House to decide if tax issue will go on ’14 ballotPIERRE — Legislators quarreled Monday about whether new taxes, tax increases and tax extensions should all require a two-thirds majority, whether enacted by the Legislature or through a ballot measure.
By: Bob Mercer, Republic Capitol Bureau
PIERRE — Legislators quarreled Monday about whether new taxes, tax increases and tax extensions should all require a two-thirds majority, whether enacted by the Legislature or through a ballot measure.
The state House of Representatives will make the final determination, possibly as early as this afternoon, about whether that question should be put on the 2014 statewide ballot for South Dakota voters to decide.
The resolution seeking a constitutional amendment to that effect is sponsored by Sen. Corey Brown, R-Gettysburg. It has cleared the Senate on a 25-10 vote Feb. 12.
A two-thirds majority is already required in the Legislature for a tax increase or a new tax.
But the Brown resolution comes in the wake of a ballot measure last year that attempted impose an additional 1 percent of sales and use tax. The tax increase needed only a simple majority to pass but was rejected by 56.7 percent of South Dakota voters in the November general election.
The additional 1 percent initiative was put on the ballot through a petition drive by the South Dakota Association of Healthcare Organizations and by the South Dakota Education Association. The proceeds were to be split 50-50 between expanded funding for Medicaid and additional funding for public schools.
With that fresh in mind, the House Judiciary Committee voted 8-4 Monday to advance the proposed constitutional amendment to the full House. The House debate will be led by its main sponsor in the chamber, Rep. Charlie Hoffman, R-Eureka.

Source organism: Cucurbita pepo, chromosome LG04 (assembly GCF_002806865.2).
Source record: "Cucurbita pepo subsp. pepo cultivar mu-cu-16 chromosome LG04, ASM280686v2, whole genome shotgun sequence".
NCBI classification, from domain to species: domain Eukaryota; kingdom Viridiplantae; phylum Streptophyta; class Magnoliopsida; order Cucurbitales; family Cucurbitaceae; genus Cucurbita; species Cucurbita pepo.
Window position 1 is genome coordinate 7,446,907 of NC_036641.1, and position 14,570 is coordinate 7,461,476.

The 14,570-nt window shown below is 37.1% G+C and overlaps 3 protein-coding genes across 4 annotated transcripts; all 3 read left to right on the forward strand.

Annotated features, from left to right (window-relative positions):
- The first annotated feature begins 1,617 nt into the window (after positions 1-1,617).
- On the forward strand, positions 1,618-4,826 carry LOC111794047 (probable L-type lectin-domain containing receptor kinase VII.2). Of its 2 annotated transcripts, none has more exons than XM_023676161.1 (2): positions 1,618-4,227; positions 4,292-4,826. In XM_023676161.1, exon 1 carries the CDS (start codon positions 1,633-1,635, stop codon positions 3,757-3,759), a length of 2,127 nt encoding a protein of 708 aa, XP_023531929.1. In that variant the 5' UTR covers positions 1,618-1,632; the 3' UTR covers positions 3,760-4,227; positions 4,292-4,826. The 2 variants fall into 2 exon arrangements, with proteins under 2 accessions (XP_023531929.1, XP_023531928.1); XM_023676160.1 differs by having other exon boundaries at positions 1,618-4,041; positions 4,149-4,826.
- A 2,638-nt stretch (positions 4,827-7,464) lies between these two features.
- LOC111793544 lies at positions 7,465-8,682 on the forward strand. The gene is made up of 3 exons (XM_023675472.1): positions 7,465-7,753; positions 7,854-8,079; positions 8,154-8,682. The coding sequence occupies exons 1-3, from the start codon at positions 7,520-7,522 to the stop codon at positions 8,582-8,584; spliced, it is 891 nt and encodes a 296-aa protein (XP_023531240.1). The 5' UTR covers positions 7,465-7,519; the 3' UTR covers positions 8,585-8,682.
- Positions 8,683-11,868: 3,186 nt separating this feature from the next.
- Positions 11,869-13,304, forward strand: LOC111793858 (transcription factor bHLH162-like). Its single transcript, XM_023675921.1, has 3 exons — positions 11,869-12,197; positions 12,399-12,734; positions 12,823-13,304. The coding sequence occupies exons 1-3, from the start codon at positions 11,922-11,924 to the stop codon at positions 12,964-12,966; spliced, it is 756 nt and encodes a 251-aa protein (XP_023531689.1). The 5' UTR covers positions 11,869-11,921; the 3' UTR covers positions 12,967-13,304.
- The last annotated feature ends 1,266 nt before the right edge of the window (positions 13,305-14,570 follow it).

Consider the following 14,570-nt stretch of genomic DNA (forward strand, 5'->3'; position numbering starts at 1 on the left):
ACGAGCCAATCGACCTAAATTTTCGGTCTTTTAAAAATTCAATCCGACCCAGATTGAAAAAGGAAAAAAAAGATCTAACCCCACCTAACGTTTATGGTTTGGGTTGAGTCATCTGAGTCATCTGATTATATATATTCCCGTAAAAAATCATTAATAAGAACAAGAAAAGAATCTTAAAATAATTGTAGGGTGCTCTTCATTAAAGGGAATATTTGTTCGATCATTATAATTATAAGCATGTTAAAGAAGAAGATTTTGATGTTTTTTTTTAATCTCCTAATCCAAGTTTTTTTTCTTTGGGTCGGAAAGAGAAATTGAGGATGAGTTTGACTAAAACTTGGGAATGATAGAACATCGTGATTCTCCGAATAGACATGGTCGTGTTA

Sen. Chuck Welke was one of several legislators with professional education backgrounds who testified against the proposal at the House committee hearing.
Welke, D-Warner, said the two-thirds would restrict the citizens in their ability to raise taxes.
Brown responded that local bond-issue votes already come with a higher threshold of 60 percent for passage.
He said the public should get the opportunity to discuss the two-thirds requirement and decide whether to adopt it.
Rep. Peggy Gibson, D-Huron, said legislators are elected to make spending and taxing decisions.
“We have a two-thirds requirement on any appropriations that we make and I can’t imagine attacking the right of the initiative and making it two-thirds when it’s been 50 percent and it isn’t more than 50 percent in any other state,” Gibson said.
Rep. Tim Johns, R-Lead, said he’s changed his mind to favor the proposal as he’s learned more about it. Johns said the two-thirds requirement doesn’t dilute the right of initiative and doesn’t affect referrals.
Johns said he doesn’t see any difference between a tax increase that comes through the Legislature, where a two-thirds majority is required, and a tax increase that would come through the initiative.